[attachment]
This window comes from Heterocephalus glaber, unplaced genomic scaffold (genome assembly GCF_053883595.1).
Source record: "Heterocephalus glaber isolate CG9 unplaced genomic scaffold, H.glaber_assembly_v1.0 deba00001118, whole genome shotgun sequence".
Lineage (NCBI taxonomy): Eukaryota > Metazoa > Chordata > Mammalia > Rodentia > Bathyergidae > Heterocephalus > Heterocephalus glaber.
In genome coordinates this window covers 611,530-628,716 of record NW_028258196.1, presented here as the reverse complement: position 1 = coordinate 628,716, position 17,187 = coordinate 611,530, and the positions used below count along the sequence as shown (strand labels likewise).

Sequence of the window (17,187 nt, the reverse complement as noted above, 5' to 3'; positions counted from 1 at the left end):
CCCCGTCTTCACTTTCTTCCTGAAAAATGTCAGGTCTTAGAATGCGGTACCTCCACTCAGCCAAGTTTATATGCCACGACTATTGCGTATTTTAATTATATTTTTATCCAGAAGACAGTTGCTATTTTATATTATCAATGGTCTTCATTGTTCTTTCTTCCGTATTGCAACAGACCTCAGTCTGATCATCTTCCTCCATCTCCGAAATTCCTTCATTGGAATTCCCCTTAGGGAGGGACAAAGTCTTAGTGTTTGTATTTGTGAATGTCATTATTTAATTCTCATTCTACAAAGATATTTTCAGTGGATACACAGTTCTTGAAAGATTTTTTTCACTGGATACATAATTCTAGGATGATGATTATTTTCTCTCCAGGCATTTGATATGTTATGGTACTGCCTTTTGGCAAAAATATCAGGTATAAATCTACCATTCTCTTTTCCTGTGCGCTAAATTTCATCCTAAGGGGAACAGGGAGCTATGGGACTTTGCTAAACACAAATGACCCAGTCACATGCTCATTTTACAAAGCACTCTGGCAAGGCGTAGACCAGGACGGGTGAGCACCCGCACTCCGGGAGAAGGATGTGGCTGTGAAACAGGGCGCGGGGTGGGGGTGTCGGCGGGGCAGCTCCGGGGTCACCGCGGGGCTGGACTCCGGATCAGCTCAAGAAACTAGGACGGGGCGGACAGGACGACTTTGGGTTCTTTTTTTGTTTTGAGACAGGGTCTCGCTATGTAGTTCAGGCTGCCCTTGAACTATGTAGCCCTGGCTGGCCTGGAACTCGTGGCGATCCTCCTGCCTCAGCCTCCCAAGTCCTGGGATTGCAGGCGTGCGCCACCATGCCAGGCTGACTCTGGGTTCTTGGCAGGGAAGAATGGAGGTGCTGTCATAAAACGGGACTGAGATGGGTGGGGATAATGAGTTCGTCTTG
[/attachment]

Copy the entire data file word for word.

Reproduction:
This window comes from Heterocephalus glaber, unplaced genomic scaffold (genome assembly GCF_053883595.1).
Source record: "Heterocephalus glaber isolate CG9 unplaced genomic scaffold, H.glaber_assembly_v1.0 deba00001118, whole genome shotgun sequence".
Lineage (NCBI taxonomy): Eukaryota > Metazoa > Chordata > Mammalia > Rodentia > Bathyergidae > Heterocephalus > Heterocephalus glaber.
In genome coordinates this window covers 611,530-628,716 of record NW_028258196.1, presented here as the reverse complement: position 1 = coordinate 628,716, position 17,187 = coordinate 611,530, and the positions used below count along the sequence as shown (strand labels likewise).

Sequence of the window (17,187 nt, the reverse complement as noted above, 5' to 3'; positions counted from 1 at the left end):
CCCCGTCTTCACTTTCTTCCTGAAAAATGTCAGGTCTTAGAATGCGGTACCTCCACTCAGCCAAGTTTATATGCCACGACTATTGCGTATTTTAATTATATTTTTATCCAGAAGACAGTTGCTATTTTATATTATCAATGGTCTTCATTGTTCTTTCTTCCGTATTGCAACAGACCTCAGTCTGATCATCTTCCTCCATCTCCGAAATTCCTTCATTGGAATTCCCCTTAGGGAGGGACAAAGTCTTAGTGTTTGTATTTGTGAATGTCATTATTTAATTCTCATTCTACAAAGATATTTTCAGTGGATACACAGTTCTTGAAAGATTTTTTTCACTGGATACATAATTCTAGGATGATGATTATTTTCTCTCCAGGCATTTGATATGTTATGGTACTGCCTTTTGGCAAAAATATCAGGTATAAATCTACCATTCTCTTTTCCTGTGCGCTAAATTTCATCCTAAGGGGAACAGGGAGCTATGGGACTTTGCTAAACACAAATGACCCAGTCACATGCTCATTTTACAAAGCACTCTGGCAAGGCGTAGACCAGGACGGGTGAGCACCCGCACTCCGGGAGAAGGATGTGGCTGTGAAACAGGGCGCGGGGTGGGGGTGTCGGCGGGGCAGCTCCGGGGTCACCGCGGGGCTGGACTCCGGATCAGCTCAAGAAACTAGGACGGGGCGGACAGGACGACTTTGGGTTCTTTTTTTGTTTTGAGACAGGGTCTCGCTATGTAGTTCAGGCTGCCCTTGAACTATGTAGCCCTGGCTGGCCTGGAACTCGTGGCGATCCTCCTGCCTCAGCCTCCCAAGTCCTGGGATTGCAGGCGTGCGCCACCATGCCAGGCTGACTCTGGGTTCTTGGCAGGGAAGAATGGAGGTGCTGTCATAAAACGGGACTGAGATGGGTGGGGATAATGAGTTCGTCTTG